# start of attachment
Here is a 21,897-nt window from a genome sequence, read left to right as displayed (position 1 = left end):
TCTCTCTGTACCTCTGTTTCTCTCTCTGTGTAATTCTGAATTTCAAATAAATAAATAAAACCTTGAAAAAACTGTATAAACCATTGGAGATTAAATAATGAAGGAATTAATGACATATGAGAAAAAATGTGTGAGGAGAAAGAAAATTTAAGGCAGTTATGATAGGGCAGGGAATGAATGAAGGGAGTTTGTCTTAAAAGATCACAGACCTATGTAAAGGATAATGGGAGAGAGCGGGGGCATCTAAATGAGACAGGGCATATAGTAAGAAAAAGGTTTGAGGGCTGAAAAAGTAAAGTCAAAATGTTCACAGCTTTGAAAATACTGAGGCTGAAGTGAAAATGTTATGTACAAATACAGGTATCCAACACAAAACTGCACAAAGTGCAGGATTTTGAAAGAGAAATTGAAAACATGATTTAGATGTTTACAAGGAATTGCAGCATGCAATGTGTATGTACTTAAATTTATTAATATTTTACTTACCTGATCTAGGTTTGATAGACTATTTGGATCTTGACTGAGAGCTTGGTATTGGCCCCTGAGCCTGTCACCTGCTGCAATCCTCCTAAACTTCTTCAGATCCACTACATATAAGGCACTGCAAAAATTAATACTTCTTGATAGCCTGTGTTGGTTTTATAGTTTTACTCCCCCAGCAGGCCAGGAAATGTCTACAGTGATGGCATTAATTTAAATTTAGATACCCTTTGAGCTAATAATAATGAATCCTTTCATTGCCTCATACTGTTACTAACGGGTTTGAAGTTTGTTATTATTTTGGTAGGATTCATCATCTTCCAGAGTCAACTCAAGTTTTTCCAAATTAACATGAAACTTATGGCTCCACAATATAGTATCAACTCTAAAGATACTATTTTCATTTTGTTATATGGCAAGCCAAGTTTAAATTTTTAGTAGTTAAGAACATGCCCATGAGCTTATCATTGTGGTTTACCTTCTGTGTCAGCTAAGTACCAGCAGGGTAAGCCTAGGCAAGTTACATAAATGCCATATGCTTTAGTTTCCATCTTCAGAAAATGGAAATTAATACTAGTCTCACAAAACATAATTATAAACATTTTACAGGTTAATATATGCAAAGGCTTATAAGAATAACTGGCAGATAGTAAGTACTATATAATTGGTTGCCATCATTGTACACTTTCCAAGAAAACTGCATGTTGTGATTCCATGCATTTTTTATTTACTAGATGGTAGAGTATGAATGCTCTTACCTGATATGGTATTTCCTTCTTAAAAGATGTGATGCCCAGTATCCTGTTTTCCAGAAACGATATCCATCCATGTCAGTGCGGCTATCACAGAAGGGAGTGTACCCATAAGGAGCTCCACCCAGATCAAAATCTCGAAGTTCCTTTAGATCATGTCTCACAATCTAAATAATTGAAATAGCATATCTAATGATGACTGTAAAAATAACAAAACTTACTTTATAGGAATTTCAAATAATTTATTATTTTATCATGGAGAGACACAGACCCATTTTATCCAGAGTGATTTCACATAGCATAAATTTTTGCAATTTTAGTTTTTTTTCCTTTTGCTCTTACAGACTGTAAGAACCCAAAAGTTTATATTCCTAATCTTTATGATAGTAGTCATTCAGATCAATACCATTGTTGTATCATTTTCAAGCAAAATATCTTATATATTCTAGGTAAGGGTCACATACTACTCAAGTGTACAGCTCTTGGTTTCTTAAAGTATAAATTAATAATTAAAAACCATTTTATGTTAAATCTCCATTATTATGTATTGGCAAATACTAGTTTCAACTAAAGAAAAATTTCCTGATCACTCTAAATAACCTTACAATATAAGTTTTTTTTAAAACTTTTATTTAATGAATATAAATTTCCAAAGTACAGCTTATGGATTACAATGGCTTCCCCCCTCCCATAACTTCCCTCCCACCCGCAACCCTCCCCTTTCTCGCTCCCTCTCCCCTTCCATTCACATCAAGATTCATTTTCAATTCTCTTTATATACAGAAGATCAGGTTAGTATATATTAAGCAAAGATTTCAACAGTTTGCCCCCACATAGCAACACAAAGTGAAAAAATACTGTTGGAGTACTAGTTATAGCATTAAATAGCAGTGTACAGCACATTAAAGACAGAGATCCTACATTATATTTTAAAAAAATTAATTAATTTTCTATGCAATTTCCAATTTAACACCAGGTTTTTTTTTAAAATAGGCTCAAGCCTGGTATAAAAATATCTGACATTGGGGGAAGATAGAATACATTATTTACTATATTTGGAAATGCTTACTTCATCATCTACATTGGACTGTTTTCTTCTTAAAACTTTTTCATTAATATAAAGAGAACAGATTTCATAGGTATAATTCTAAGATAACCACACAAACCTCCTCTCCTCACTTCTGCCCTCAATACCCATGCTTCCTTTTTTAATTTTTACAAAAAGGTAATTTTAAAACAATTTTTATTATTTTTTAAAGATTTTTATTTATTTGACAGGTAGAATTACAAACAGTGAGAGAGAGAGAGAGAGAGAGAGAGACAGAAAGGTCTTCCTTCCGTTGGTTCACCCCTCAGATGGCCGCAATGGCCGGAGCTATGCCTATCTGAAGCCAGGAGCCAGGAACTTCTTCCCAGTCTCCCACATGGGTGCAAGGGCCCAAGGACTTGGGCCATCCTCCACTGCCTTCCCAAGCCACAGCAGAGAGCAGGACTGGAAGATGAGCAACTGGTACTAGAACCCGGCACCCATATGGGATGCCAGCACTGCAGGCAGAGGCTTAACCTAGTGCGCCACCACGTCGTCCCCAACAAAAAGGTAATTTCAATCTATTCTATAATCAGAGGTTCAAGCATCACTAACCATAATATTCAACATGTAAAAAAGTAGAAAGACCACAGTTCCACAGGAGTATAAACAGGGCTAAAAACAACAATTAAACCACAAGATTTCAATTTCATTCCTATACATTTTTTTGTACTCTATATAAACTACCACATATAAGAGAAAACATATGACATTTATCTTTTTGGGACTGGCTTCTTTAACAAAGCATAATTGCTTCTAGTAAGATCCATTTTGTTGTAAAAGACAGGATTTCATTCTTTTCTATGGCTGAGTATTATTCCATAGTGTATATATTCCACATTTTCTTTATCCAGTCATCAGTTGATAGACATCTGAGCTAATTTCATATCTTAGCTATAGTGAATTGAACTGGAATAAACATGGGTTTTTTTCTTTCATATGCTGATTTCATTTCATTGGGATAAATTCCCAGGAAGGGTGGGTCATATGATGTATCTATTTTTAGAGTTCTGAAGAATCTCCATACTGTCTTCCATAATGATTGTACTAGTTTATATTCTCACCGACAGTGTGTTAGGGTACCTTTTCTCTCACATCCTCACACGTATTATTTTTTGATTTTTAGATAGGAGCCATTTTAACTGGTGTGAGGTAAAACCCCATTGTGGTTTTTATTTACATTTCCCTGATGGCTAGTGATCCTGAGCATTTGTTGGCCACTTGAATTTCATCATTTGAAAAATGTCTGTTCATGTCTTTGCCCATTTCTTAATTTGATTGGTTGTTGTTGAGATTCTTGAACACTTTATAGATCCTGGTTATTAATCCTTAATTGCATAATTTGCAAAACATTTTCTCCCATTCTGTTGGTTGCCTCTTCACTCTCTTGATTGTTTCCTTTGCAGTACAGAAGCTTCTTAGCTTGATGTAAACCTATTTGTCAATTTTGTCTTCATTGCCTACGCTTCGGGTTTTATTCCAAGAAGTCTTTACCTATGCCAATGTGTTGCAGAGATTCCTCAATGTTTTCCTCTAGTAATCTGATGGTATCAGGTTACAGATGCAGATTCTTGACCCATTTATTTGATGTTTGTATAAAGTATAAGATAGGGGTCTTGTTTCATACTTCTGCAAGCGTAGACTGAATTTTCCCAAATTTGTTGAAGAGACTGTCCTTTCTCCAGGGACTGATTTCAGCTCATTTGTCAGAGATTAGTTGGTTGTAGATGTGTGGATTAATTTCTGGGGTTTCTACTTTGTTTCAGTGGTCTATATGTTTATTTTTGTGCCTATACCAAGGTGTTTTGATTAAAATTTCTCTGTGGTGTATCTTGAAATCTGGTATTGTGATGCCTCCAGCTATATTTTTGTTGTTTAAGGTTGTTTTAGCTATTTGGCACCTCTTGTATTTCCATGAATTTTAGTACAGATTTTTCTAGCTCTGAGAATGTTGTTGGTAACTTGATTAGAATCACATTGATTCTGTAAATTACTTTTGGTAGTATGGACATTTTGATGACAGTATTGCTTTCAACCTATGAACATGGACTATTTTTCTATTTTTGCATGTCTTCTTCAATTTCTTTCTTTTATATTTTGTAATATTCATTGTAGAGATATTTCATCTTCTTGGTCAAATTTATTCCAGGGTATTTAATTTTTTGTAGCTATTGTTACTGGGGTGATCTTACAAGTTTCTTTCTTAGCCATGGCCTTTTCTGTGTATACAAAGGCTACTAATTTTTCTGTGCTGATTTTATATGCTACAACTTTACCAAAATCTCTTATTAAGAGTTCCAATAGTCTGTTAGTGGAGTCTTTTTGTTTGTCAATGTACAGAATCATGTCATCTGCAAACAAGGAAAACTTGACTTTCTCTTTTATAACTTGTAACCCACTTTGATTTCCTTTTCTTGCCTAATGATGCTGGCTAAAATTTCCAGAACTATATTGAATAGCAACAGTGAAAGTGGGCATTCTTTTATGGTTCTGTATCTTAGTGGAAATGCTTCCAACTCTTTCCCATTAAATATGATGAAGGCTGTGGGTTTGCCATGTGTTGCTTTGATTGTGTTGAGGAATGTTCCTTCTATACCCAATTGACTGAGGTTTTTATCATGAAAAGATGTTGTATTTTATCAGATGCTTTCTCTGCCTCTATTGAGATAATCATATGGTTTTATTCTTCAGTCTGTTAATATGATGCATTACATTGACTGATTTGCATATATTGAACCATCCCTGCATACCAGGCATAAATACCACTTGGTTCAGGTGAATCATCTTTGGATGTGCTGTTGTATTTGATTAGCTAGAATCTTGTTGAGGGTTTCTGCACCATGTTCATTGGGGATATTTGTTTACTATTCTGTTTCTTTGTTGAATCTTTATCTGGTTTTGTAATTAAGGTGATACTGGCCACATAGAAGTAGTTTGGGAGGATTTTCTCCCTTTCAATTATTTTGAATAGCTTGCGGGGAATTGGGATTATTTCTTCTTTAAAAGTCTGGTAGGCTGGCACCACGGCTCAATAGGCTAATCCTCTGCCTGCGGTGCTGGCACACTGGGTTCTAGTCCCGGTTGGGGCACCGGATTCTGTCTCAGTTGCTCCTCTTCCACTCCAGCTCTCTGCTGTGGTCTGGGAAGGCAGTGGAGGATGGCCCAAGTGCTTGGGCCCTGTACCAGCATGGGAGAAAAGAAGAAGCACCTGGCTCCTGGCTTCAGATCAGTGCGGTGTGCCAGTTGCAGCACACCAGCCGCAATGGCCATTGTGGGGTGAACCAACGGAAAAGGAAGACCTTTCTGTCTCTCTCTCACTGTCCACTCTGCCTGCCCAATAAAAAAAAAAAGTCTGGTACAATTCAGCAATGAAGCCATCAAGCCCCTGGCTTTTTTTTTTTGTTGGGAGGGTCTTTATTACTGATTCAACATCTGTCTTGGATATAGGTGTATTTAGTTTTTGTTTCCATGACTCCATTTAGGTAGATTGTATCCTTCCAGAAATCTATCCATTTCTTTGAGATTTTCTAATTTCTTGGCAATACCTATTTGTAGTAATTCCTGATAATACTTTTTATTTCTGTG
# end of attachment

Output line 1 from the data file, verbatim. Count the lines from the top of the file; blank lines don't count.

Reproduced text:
Here is a 21,897-nt window from a genome sequence, read left to right as displayed (position 1 = left end):